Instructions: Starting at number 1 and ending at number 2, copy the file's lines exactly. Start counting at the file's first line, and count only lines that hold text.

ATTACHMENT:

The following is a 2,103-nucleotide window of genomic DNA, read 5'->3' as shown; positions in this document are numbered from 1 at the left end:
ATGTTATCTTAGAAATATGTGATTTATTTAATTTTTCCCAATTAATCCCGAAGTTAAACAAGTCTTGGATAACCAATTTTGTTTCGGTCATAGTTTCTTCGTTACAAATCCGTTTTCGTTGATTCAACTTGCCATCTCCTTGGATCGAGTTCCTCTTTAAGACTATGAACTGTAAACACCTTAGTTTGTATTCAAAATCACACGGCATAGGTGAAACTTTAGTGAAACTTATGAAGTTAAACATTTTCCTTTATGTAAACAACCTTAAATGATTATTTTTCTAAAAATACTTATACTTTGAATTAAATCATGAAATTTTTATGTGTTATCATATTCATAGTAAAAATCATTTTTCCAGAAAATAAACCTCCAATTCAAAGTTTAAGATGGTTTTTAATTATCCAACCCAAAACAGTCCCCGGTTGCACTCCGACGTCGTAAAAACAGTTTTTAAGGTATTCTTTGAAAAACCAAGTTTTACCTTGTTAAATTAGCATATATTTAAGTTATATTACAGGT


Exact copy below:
The following is a 2,103-nucleotide window of genomic DNA, read 5'->3' as shown; positions in this document are numbered from 1 at the left end:
ATGTTATCTTAGAAATATGTGATTTATTTAATTTTTCCCAATTAATCCCGAAGTTAAACAAGTCTTGGATAACCAATTTTGTTTCGGTCATAGTTTCTTCGTTACAAATCCGTTTTCGTTGATTCAACTTGCCATCTCCTTGGATCGAGTTCCTCTTTAAGACTATGAACTGTAAACACCTTAGTTTGTATTCAAAATCACACGGCATAGGTGAAACTTTAGTGAAACTTATGAAGTTAAACATTTTCCTTTATGTAAACAACCTTAAATGATTATTTTTCTAAAAATACTTATACTTTGAATTAAATCATGAAATTTTTATGTGTTATCATATTCATAGTAAAAATCATTTTTCCAGAAAATAAACCTCCAATTCAAAGTTTAAGATGGTTTTTAATTATCCAACCCAAAACAGTCCCCGGTTGCACTCCGACGTCGTAAAAACAGTTTTTAAGGTATTCTTTGAAAAACCAAGTTTTACCTTGTTAAATTAGCATATATTTAAGTTATATTACAGGT